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Josh Marshall

Josh Marshall is editor and publisher of TalkingPointsMemo.com.

Articles by Josh

Late this afternoon, Jeff Bezos published a letter on Medium that is, frankly, one of the most stunning things I’ve ever read. It is also extremely important, far beyond the celebrity gossip of a billionaire caught in an affair or compromising photographs.

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My read is a bit different than what others seem to make of Rep. Jerry Nadler’s letter this afternoon in response to Acting AG Matt Whitaker. It’s definitely an attempt to calm the waters and get him to show up tomorrow. After all, what they really want is for him to answer questions. But I have a slightly different read of the nuance.

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President Trump’s latest freakout seems to be that Congress is, as he puts it, “even stealing people who work at the White House!” for their expanding investigations. A CNN story that moved earlier this afternoon clarified that Adam Schiff’s committee has hired former staffers from the National Security Council to assist the re-do of the Trump/Russia probe which now includes a deep look into the President’s personal financial empire. It wasn’t clear at first whether this meant people who had served at the NSC under Trump or at any time. But Bloomberg later reported that at least one hire is Abigail Grace who, according to her current bio at the Center for New American Security started at the NSC at the end of the Obama administration (sometime in 2016) and was there into 2018. She appears to be an Indo-Asia security person.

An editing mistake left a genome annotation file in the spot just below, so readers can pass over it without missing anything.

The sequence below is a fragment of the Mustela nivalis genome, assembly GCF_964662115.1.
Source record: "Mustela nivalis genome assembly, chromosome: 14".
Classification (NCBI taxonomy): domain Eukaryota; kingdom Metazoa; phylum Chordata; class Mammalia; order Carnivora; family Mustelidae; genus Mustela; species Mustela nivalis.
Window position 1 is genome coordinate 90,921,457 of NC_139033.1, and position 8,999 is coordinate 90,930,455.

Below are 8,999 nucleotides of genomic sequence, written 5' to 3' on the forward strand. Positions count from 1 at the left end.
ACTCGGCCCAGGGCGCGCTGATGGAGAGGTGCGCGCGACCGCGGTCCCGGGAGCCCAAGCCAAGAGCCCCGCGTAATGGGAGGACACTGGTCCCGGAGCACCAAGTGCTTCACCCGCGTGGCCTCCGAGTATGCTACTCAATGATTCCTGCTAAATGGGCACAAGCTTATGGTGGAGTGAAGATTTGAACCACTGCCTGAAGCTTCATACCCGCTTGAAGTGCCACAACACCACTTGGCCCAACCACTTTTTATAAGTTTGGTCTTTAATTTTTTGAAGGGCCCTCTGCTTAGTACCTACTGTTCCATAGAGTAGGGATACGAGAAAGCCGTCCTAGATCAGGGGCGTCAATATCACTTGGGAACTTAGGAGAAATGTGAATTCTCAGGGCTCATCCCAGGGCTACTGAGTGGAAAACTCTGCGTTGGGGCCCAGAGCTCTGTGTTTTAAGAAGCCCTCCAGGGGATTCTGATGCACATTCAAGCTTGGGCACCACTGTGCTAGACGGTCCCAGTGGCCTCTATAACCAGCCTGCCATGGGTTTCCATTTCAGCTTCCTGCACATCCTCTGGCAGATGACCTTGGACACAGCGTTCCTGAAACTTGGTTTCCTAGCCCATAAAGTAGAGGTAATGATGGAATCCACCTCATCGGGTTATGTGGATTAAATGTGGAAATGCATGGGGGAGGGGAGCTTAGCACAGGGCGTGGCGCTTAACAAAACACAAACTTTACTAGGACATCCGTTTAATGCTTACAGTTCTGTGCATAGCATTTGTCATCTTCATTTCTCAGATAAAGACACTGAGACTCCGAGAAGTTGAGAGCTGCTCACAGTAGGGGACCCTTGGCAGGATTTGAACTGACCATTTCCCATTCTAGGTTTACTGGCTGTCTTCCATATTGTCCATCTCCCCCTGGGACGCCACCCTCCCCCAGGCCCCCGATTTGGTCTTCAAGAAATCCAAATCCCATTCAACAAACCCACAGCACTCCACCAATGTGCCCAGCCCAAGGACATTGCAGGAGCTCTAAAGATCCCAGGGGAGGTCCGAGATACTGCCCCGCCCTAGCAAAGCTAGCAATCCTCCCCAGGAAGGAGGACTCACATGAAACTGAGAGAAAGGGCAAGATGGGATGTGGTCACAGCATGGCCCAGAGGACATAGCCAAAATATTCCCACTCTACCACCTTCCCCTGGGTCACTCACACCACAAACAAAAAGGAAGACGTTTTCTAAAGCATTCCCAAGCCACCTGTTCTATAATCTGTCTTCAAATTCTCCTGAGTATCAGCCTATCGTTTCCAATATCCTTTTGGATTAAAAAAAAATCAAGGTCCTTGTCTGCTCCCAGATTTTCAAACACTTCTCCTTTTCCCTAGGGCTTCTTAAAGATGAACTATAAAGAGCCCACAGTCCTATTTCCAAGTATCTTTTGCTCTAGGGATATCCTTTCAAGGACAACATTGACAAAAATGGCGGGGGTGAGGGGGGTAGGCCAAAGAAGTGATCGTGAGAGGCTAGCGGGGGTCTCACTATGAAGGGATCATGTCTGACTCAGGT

This whole thing requires a bit of explanation, as it seems to go directly both to Trump’s heightened state of threat and also the nuts and bolts of what the NSC actually is.

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Really key thing going on here with the Whitaker testimony. We’ve seen a number of cases under the Trump administration – and to be fair it didn’t start with them – where officials come up to the Hill and use a sort of down-low executive privilege claim. Rep. Jerry Nadler clearly wanted to put a stop to that.

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We’ve known the Democratic takeover of the House of Representatives would trigger a game-changing situation for President Trump in the form of oversight and investigations. We’ve also heard many argue that the biggest threats to Trump might not come from the Russia probe but from a host of more mundane or at least less outlandish topics, many of which tie back to his private business, the Trump Organization. Now, a month in, we’re starting to see how true that is and how unprepared for it the President seems to be.